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Students Learn the Art of Animation for Professional Applications

In the 2021 spring semester, when the COVID-19 pandemic was at its peak and most students were classes via Zoom from their homes, University of Tennessee, Knoxville, Master of Fine Arts (MFA) acting candidates and undergraduate (BFA/BA) animation students were placed in groups and tasked with creating an original animation using voiceover skills. The actors had to come up with their own character and voice they wanted to portray, while the animators developed their lip-syncing animation skills by creating character designs and complex “mouth rigs” to create the actor’s vision and voice characterization.

UT Department of Theater Assistant Professor Kathryn Cunningham and School of Art Assistant Professor John Kelley combined their areas of expertise for this interdisciplinary collaboration. Cunningham’s background is in voice and speech for actors and Kelley’s is in film and animation. Students from the two departments had the opportunity to work together to complete this project using their respective creative skills in voice acting and animation.

 

“We discovered that each of our work naturally complements the other’s: while I teach students to recognize the physical and acoustic properties of phonemes, John’s work trains them to replicate visemes – the physical articulatory gestures of each phoneme in animated characters’ speech,” said Cunningham.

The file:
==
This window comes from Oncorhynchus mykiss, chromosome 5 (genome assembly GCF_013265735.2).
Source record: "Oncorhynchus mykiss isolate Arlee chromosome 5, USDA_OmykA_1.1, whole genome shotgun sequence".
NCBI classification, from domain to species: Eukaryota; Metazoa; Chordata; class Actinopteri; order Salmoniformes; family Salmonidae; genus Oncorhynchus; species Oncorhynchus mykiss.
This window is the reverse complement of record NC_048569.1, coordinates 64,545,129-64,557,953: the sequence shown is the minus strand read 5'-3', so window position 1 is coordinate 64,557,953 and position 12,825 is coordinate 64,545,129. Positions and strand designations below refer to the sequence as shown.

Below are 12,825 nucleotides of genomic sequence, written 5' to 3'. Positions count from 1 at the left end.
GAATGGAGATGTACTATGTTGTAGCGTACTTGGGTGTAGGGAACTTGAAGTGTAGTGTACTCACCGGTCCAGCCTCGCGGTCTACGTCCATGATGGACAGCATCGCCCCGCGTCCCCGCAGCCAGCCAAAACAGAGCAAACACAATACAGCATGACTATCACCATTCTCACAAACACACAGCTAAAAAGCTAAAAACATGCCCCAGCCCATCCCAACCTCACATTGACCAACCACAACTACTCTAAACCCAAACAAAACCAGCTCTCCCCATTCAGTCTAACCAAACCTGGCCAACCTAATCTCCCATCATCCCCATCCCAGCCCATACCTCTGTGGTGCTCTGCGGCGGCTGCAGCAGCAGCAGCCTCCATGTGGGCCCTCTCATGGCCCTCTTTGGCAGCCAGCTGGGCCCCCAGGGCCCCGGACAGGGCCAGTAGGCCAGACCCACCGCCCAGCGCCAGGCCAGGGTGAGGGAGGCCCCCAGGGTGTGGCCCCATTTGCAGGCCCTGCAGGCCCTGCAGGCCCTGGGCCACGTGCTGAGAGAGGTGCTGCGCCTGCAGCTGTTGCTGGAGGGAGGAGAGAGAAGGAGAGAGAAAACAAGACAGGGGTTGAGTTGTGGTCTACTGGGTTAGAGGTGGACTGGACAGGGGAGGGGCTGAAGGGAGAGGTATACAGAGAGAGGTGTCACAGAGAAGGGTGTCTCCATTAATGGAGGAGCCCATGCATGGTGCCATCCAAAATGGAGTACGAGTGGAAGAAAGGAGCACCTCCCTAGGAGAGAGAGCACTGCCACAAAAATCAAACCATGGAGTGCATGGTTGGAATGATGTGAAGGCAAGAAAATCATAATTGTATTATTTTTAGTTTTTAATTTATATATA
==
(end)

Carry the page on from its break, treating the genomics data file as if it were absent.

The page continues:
“When trying to come up with my own voice, I was thinking of little kids and watching Kids Say the Darndest Things…then Professor Kathryn Cunningham gave me the insight to try a denasal quality for the voice and it unlocked the character,” said Christine Sage Behrens (MFA Acting candidate ‘23).

The collaboration continued in the fall 2021, when the Animation II students and MFA acting candidates were tasked with creating a “no talking and texting” or a concessions video animation for Knoxville’s Central Cinema. The students had to use their creative knowledge to produce a video with their client in mind. Animation I students also animated three original scripts and voice characterizations created by an undergraduate theater independent study student, Michala Plato.

“In addition to the technical practice, these exercises were within short one-minute films, so there was a creative application to the work,” Kelley said. “Being able to dig into voiceover lip sync has taken the students’ work to a new level and has prepared them for professional applications in the future.”

-Story by Sarah Berry